Truth, correspondence theory of

DOI: 10.4324/9780415249126-N064-1
Version: v1,  Published online: 1998
Retrieved May 19, 2024, from

2. The common essence of correspondence theories

If we strip out of Russell’s theory of truth the assumption that beliefs are four-termed relations, and strip out of Austin’s theory his assumptions about meaning being a matter of conventions, we can then encapsulate the two stripped-down theories of truth in these two formulas:

Russell: A belief is true if and only if it is a belief that an object x bears relation R to another object y, and x does bear relation R to y.

Austin: A statement is true if and only if it expresses a state of affairs, and that state of affairs obtains.

If we abstract the common elements of these two theories, we get the following thesis which can be taken as expressing the common denominator of all correspondence theories of truth:

Correspondence: A truth bearer is true if and only if it corresponds to a state of affairs and that state of affairs obtains.

But it must be emphasized that the ‘corresponds to’ in this thesis does not express some particular relation. Rather it should be thought of as a placeholder which any given correspondence theory would replace with some particular and familiar relation. Which relation a particular correspondence theorist would cite will vary, depending on their choice of truth bearer. For beliefs, the relation would be ‘is a belief that’. For linguistic entities such as sentences, ‘says that’ or ‘means that’ or ‘expresses’ would be more appropriate choices. If a proposition is the bearer in question, then the appropriate relation would depend on how one defines propositions. (The differences between the formula expressing Russell’s theory and the schema are attributable to Russell’s conviction that the belief must be isomorphic to the corresponding fact.)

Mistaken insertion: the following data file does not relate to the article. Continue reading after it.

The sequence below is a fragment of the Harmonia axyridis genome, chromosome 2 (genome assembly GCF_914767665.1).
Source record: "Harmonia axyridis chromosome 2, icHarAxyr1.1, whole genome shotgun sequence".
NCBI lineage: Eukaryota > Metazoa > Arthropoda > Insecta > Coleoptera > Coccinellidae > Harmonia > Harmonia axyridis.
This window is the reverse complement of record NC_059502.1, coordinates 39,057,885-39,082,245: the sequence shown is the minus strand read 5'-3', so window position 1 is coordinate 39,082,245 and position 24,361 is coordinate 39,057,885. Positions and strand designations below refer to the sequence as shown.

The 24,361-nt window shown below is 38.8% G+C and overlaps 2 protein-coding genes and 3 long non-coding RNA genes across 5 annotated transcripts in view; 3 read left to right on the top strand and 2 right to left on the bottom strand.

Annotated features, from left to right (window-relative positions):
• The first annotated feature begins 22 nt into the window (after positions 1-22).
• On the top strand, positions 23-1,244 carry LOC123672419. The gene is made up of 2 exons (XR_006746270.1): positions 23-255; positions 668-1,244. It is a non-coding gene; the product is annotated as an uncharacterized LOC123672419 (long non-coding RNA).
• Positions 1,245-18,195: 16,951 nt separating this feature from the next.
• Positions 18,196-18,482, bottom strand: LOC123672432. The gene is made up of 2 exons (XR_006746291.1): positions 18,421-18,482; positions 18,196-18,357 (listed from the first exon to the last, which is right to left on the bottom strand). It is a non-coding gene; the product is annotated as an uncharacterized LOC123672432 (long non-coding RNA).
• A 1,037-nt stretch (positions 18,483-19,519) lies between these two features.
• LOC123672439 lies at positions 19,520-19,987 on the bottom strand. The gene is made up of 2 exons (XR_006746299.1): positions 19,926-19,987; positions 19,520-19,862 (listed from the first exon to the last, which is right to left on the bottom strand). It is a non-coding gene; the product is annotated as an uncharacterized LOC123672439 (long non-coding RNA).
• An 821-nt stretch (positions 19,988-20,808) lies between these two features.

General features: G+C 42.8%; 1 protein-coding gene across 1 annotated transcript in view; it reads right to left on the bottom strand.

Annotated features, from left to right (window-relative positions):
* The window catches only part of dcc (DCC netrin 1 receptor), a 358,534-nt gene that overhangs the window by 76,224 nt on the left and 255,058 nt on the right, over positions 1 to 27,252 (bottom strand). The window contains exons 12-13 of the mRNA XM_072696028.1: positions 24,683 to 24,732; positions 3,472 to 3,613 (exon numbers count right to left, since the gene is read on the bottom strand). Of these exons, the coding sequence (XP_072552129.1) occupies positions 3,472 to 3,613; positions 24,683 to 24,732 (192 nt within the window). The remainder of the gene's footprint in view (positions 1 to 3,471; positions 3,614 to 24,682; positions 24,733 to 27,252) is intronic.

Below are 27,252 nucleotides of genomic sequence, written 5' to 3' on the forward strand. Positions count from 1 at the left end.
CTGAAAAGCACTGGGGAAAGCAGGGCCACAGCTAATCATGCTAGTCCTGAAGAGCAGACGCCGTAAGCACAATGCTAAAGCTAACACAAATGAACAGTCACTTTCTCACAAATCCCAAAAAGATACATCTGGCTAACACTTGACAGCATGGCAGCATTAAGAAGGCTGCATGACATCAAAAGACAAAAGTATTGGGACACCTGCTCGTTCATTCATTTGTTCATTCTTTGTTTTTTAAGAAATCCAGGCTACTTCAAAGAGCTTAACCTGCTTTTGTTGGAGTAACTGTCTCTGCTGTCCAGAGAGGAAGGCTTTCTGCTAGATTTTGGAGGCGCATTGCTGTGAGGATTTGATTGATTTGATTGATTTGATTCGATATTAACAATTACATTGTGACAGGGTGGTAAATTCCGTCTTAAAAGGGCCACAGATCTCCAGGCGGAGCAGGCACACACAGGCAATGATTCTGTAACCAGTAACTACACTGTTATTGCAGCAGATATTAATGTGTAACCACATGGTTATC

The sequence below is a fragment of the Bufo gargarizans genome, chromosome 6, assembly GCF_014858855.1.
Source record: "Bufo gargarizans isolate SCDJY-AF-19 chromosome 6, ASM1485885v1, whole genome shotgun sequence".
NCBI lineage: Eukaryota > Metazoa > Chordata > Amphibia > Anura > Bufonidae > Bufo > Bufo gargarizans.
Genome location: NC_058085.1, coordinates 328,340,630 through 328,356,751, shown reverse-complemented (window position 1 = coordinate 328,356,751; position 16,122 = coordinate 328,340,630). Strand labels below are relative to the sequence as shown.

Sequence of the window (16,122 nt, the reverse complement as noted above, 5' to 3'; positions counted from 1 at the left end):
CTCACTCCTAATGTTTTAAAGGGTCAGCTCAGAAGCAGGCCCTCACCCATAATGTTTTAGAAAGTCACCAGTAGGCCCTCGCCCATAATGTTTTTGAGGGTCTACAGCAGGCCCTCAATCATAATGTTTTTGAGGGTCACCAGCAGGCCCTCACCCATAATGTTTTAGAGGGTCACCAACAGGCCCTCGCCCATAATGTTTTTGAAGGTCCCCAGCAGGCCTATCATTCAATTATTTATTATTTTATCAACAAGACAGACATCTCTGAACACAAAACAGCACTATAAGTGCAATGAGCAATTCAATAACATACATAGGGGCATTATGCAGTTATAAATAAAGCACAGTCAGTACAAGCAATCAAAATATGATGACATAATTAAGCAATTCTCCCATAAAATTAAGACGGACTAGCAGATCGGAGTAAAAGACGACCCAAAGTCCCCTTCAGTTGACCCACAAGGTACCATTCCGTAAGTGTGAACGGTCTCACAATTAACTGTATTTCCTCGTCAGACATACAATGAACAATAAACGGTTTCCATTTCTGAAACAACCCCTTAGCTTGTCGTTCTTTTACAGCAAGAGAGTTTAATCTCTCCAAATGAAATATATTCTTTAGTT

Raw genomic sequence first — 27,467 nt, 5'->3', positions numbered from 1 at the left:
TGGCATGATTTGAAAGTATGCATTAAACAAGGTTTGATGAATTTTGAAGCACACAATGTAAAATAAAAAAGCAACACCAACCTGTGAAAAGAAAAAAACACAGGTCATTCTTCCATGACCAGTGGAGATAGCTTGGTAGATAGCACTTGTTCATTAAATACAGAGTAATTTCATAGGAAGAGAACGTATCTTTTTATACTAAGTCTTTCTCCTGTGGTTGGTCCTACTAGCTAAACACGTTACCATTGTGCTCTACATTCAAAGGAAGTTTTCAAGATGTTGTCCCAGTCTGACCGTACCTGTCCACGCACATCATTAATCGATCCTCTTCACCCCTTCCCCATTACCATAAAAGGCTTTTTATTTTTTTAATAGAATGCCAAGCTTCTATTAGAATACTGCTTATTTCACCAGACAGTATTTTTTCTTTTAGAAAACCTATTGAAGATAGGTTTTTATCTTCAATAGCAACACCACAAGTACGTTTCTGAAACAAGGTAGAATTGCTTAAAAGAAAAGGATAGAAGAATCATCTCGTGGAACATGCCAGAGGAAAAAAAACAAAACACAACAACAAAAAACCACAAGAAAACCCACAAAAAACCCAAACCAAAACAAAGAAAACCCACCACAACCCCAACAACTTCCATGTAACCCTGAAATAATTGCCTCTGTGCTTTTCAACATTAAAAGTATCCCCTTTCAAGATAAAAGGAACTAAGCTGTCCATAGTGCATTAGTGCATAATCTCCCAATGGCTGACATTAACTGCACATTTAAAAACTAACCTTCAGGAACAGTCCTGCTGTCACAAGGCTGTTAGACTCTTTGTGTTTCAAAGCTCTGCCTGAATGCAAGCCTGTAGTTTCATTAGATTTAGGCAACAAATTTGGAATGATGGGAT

Note that the ‘obtains’ in the correspondence schema does not require that the state of affairs should obtain mind-independently. It is perfectly possible to hold that truth consists in correspondence with facts and to hold also that facts are mind-dependent entities. McTaggart (1921) endorsed such a correspondence theory, and Kant (1781) and Wilfred Sellars (1963) can be read this way too (see Kant, I.; McTaggart, J.M.E.; Sellars, W.). Thus, while most correspondence theorists have been ontological realists, the common belief that a correspondence theory is committed to realism is erroneous.

Citing this article:
Kirkham, Richard L.. The common essence of correspondence theories. Truth, correspondence theory of, 1998, doi:10.4324/9780415249126-N064-1. Routledge Encyclopedia of Philosophy, Taylor and Francis,
Copyright © 1998-2024 Routledge.

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